Gus’s son James remembered that after baseball, Gus “worked for a friend in Pennsylvania in the knitting industry until 1980 when [he and Gennevieve] moved to Harrisonburg, Virginia. He enjoyed attending James Madison University sporting events. Baseball and women’s basketball were his favorites. He loved the beach and traveled there many summers. He spent many hours with my two children, which he enjoyed. He received requests for autographs on a daily basis through the mail. He signed them all and would never accept a dime. He requested that a contribution be made to the Major League Ballplayers Retirement Association. He was a good father.”16
Gus Niarhos died on December 29, 2004, in Harrisonburg after a long illness. He and Gennevieve, who survived, had been married 58 years. Two sons, James and John; a daughter, Mary Ingram; four grandchildren; and Niarhos’s brothers John and Jim also survived.17
In addition to the sources noted in this biography, the author also referred to Niarhos’s player file and player questionnaire from the Giamatti Research Center at the National Baseball Hall of Fame, the Encyclopedia of Minor League Baseball, Retrosheet.org, Baseball-Reference.com, Rod Nelson of SABR’s Scouts Committee, Bill Lee’s Baseball Necrology website, and the SABR Minor Leagues Database, accessed online at Baseball-Reference.com.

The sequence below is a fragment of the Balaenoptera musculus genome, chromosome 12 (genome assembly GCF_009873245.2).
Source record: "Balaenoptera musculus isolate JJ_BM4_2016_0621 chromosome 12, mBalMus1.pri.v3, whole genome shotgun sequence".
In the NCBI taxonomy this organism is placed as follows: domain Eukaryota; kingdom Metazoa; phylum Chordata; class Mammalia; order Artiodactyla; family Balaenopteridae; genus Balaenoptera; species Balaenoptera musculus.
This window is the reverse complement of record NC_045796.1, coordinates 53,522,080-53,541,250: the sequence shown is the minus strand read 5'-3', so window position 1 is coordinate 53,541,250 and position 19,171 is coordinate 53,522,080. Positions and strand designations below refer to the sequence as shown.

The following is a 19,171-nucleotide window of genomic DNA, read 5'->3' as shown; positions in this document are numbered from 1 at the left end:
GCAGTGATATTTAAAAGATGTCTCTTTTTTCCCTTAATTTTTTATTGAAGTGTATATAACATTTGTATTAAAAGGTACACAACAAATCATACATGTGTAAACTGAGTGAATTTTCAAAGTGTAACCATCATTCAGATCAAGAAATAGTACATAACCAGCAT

1 United Press, “Chicago Scout Signs Amateurs,” Charleston (South Carolina) Evening Post, October 1, 1940: 9. See also Associated Press, “Earl Wilson of Holyoke Knights Inked by Cards,” Springfield (Massachusetts) Republican, October 1, 1940: 11.
2 “A Player Factory,” Charleston (South Carolina) News and Courier, April 25, 1941: 8. See also Associated Press, “Sandlot Catcher Signs Yank Contract,” New York World Telegram, January 23, 1941.
3 “Work and Promise of Niarhos Is Talk of the 1942 Camp,” Kansas City Star, March 30, 1942: 10.